Thursday, February 09, 2006



I've been thinking about this in the wake of the death of Betty Friedan... People measure the success of the women's movment by pointing out how their daughters won an award in the science fair; how women are rising in the ranks of mathematics professors and deans; how women are enrolling in engineering colleges and flying fighter jets in the armed forces. I'm glad that women are gaining in these fields and deservedly earning the respect of their male peers.

But there's something unsettling about this. Women's success seems to be measured almost entirely in terms of their entry, proficiency, and representation in male-championed pursuits: the rather clinical but unemotional fields of science and math, the brutish, violent, anti-compassionate pastimes of hunting and rodeo. Are typically male interests the benchmark of success?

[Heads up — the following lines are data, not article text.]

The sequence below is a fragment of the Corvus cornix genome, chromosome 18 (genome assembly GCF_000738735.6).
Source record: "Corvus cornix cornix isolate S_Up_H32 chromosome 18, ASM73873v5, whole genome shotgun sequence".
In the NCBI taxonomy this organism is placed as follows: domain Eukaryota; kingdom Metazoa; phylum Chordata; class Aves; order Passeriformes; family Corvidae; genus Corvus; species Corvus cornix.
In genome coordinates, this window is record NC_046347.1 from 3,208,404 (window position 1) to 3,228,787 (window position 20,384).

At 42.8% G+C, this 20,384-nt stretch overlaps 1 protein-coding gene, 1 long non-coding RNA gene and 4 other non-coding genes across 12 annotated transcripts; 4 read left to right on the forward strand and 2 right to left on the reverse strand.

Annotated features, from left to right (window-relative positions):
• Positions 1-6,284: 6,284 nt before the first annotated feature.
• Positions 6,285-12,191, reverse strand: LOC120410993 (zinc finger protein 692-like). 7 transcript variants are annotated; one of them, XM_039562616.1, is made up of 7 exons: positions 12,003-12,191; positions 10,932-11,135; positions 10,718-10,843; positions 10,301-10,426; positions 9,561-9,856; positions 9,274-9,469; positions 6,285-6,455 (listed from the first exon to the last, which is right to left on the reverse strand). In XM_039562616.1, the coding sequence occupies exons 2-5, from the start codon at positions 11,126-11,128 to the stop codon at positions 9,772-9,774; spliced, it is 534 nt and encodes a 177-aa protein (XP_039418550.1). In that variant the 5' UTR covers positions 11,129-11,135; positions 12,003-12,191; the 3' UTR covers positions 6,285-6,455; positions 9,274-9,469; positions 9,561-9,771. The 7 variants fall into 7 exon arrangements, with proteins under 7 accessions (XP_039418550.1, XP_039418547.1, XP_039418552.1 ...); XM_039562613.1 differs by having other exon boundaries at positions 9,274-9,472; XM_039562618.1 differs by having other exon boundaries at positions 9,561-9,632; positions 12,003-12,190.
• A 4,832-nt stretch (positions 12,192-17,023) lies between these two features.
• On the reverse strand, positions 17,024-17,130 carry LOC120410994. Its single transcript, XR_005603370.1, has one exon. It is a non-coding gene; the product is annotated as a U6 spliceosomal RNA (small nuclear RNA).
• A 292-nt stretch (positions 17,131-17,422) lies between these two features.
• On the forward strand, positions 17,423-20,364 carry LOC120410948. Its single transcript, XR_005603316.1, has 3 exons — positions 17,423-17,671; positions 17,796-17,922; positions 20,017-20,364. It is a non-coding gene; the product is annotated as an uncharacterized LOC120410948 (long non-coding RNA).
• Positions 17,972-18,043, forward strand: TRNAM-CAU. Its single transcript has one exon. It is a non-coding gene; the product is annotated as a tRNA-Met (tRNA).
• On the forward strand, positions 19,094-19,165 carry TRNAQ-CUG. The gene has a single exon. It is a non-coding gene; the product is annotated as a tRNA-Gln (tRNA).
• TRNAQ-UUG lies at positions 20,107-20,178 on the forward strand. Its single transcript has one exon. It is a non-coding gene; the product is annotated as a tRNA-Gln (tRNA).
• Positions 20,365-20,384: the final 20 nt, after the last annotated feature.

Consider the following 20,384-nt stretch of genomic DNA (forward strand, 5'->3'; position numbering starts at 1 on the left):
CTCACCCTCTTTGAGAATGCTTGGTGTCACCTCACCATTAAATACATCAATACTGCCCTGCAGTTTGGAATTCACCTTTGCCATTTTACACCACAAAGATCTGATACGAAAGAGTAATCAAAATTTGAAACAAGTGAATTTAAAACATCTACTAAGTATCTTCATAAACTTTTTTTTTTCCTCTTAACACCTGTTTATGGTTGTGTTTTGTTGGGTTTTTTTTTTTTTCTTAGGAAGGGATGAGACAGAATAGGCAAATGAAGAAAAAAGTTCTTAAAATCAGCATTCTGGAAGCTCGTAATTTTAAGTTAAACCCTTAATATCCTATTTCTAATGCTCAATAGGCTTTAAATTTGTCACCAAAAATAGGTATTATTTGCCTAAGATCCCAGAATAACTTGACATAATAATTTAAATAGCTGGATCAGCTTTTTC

Wouldn't a more meaningful measure of equality be an influx of men into areas that have historically been downgraded as "women's work" or "for the ladies?" I'd like to see some counterpoint to praising women for being "tough" and "fighters" and "warriors" and "not emotional." I'd like to see men praised for embracing feminine traits. I'd like to see skills like nurturing, conflict avoidance, and staying home with a sick child put on the same - or higher - plane as math wizardy and competitiveness.

When a man can say "I love my cats" or express deep interest in Jane Austin without derisive comebacks by his peers; when new male enrollees in home economics and poetry classes equal new women students in wood shop and physics, and when the respective levels of boosterism are equal; when men pride themselves in remembering their friends' and relatives' birthdays; when men get over "real men eat red meat" (and consequent heart attacks); when men can express fear and sadness as easily as they can express anger - then I'll feel like women are truly respected.

great entry, gary! i really like your train of thought on this one. :)
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